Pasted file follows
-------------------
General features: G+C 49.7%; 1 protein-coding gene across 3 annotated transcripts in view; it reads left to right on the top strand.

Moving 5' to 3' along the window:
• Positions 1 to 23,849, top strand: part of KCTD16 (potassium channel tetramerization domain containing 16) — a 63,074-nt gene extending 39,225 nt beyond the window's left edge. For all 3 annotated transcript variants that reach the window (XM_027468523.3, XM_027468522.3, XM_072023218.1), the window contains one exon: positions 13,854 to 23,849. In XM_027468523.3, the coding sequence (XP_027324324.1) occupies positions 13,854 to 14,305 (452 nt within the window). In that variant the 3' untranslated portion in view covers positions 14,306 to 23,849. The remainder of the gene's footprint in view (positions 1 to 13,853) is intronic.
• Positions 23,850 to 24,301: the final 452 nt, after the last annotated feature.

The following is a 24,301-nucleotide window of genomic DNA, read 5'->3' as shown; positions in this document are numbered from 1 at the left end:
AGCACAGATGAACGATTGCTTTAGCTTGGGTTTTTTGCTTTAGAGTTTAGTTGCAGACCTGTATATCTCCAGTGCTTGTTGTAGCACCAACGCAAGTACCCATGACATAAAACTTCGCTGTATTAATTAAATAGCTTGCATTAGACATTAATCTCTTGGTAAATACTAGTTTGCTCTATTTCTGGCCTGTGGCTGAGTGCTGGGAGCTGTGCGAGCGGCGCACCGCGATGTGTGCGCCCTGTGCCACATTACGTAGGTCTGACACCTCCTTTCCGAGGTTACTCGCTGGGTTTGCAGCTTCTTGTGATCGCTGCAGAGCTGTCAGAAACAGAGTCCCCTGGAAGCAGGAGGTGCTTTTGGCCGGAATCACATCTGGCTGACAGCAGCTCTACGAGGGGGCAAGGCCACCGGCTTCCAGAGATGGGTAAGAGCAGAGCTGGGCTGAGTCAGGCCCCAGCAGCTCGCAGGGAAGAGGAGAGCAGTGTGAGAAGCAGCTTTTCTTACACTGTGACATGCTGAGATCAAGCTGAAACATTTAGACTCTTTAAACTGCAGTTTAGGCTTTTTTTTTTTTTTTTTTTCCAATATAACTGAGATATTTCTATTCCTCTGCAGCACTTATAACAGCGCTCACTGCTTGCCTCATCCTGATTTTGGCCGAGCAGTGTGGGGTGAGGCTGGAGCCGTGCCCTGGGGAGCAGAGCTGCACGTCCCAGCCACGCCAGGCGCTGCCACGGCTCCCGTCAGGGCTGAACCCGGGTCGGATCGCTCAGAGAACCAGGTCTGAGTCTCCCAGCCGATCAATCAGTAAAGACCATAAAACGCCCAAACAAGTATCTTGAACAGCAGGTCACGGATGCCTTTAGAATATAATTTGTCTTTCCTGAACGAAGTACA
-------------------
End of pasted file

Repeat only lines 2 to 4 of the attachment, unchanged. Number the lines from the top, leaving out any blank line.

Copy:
Moving 5' to 3' along the window:
• Positions 1 to 23,849, top strand: part of KCTD16 (potassium channel tetramerization domain containing 16) — a 63,074-nt gene extending 39,225 nt beyond the window's left edge. For all 3 annotated transcript variants that reach the window (XM_027468523.3, XM_027468522.3, XM_072023218.1), the window contains one exon: positions 13,854 to 23,849. In XM_027468523.3, the coding sequence (XP_027324324.1) occupies positions 13,854 to 14,305 (452 nt within the window). In that variant the 3' untranslated portion in view covers positions 14,306 to 23,849. The remainder of the gene's footprint in view (positions 1 to 13,853) is intronic.
• Positions 23,850 to 24,301: the final 452 nt, after the last annotated feature.